The weights lifted are progressively increased, and the wall squat serves as an introduction to a weighted squat using a barbell, (Over the first year of the study, the weights lifted were increased 2-3 times.) Most gyms have equipment similar to that shown that can be used for the BEST regimen. Participants should be cleared by a physician, and have a certified fitness trainer or physical therapist instruct them in the proper form for the exercises, advises Lauve L Metcalfe, who trained the women in the BEST study. Information on the program and a professional instruction book, The BEST Exercise Program for Osteoporosis Prevention (2004, SSW Fitness), are available through the University of Arizona Center for Physical Activity and Nutrition: www.cpanarizona.org

One-arm military press: Develops strength for lifting items overhead, as well as shoulder shape and size. The exercise targets the bones of the spinal vertebrae and lower (lumbar) spine.

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Wall squat: Strengthens and defines lower body, strengthens rear hip muscles and takes pressure off the lower back Squats target the thigh bone (femur), femoral neck (which connects the hip bone to the femur), the trochanter (top part of femur), spinal vertebrae, and lumbar spine.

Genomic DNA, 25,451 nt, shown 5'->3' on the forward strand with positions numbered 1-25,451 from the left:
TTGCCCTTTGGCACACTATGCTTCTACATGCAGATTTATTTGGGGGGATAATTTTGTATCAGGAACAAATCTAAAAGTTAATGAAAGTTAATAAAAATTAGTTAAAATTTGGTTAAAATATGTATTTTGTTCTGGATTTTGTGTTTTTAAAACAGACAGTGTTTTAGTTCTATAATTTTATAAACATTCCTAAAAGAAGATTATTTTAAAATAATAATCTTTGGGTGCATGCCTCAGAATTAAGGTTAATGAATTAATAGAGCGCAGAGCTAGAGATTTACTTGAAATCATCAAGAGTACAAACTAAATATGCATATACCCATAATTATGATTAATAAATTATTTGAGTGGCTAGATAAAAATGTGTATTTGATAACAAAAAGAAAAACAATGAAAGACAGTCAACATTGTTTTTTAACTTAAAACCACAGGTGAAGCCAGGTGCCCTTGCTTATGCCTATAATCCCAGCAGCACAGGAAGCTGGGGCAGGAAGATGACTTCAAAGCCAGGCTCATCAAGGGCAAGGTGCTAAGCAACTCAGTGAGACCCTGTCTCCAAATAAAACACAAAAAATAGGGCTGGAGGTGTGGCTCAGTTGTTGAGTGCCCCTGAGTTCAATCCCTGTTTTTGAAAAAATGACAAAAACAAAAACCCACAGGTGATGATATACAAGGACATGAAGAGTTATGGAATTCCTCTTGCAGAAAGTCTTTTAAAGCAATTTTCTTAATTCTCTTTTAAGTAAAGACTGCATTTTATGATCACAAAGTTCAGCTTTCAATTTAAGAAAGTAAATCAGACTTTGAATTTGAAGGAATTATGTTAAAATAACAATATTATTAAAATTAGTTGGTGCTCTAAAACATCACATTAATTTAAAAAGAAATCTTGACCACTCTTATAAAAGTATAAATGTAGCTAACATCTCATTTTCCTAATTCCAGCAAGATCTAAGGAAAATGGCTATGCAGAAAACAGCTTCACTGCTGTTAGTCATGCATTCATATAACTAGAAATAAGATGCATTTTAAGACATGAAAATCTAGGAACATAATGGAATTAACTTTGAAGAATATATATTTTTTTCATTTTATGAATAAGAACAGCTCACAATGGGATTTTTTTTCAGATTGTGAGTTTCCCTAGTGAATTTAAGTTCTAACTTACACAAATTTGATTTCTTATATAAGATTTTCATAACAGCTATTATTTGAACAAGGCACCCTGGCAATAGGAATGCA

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Lat pull down: Develops strength in the muscles of the upper back in addition to the outer back muscles. Targets the bones of the spinal vertebrae and lumbar spine.

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Back extension: Provides back stability, which lifts the torso into extension. Targets the spinal vertebrae and lumbar spine, and strengthens key muscles of the spine.

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Leg press: Develops leg strength for walking, climbing, and running. Targets the thigh bone (femur) and femoral neck. Strengthens key leg and hip muscles needed for stability, the large thigh muscle (quadriceps), rear hip muscles (gluteals), and the large tendons at the back of the knee (hamstrings).

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Seated row: Develops strong back muscles to assist in pulling actions and general torso stability;, which contributes to a strong posture (and flattering V-shaped torso). Targets the spinal vertebrae and lumbar spine. Strengthens the shoulders, arms, and important muscles that support the back

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Publication:Saturday Evening Post
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Date:Sep 1, 2007